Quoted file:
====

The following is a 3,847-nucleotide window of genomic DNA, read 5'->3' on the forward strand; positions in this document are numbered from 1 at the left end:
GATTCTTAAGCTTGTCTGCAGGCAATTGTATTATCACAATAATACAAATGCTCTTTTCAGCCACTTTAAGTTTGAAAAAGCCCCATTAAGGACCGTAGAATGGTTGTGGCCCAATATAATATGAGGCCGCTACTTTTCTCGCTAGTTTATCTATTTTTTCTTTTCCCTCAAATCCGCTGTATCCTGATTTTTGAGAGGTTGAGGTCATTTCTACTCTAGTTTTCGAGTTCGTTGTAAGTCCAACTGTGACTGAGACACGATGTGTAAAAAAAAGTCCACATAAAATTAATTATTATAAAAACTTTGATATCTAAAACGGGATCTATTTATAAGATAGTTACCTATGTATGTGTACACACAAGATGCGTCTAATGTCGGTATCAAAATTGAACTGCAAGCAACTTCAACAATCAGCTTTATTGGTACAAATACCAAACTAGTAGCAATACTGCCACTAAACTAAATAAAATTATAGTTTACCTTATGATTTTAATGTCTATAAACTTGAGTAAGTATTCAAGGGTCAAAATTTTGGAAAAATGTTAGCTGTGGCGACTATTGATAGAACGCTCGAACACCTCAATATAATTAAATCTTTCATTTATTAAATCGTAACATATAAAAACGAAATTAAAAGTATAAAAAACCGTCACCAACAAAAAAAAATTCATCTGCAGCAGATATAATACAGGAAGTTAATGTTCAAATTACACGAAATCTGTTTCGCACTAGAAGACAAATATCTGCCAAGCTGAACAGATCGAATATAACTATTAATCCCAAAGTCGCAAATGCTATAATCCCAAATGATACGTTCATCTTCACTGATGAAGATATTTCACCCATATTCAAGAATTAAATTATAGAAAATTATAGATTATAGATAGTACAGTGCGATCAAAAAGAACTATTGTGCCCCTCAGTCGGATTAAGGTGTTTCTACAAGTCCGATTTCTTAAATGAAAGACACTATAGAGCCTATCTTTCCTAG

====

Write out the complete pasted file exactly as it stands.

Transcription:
The following is a 3,847-nucleotide window of genomic DNA, read 5'->3' on the forward strand; positions in this document are numbered from 1 at the left end:
GATTCTTAAGCTTGTCTGCAGGCAATTGTATTATCACAATAATACAAATGCTCTTTTCAGCCACTTTAAGTTTGAAAAAGCCCCATTAAGGACCGTAGAATGGTTGTGGCCCAATATAATATGAGGCCGCTACTTTTCTCGCTAGTTTATCTATTTTTTCTTTTCCCTCAAATCCGCTGTATCCTGATTTTTGAGAGGTTGAGGTCATTTCTACTCTAGTTTTCGAGTTCGTTGTAAGTCCAACTGTGACTGAGACACGATGTGTAAAAAAAAGTCCACATAAAATTAATTATTATAAAAACTTTGATATCTAAAACGGGATCTATTTATAAGATAGTTACCTATGTATGTGTACACACAAGATGCGTCTAATGTCGGTATCAAAATTGAACTGCAAGCAACTTCAACAATCAGCTTTATTGGTACAAATACCAAACTAGTAGCAATACTGCCACTAAACTAAATAAAATTATAGTTTACCTTATGATTTTAATGTCTATAAACTTGAGTAAGTATTCAAGGGTCAAAATTTTGGAAAAATGTTAGCTGTGGCGACTATTGATAGAACGCTCGAACACCTCAATATAATTAAATCTTTCATTTATTAAATCGTAACATATAAAAACGAAATTAAAAGTATAAAAAACCGTCACCAACAAAAAAAAATTCATCTGCAGCAGATATAATACAGGAAGTTAATGTTCAAATTACACGAAATCTGTTTCGCACTAGAAGACAAATATCTGCCAAGCTGAACAGATCGAATATAACTATTAATCCCAAAGTCGCAAATGCTATAATCCCAAATGATACGTTCATCTTCACTGATGAAGATATTTCACCCATATTCAAGAATTAAATTATAGAAAATTATAGATTATAGATAGTACAGTGCGATCAAAAAGAACTATTGTGCCCCTCAGTCGGATTAAGGTGTTTCTACAAGTCCGATTTCTTAAATGAAAGACACTATAGAGCCTATCTTTCCTAG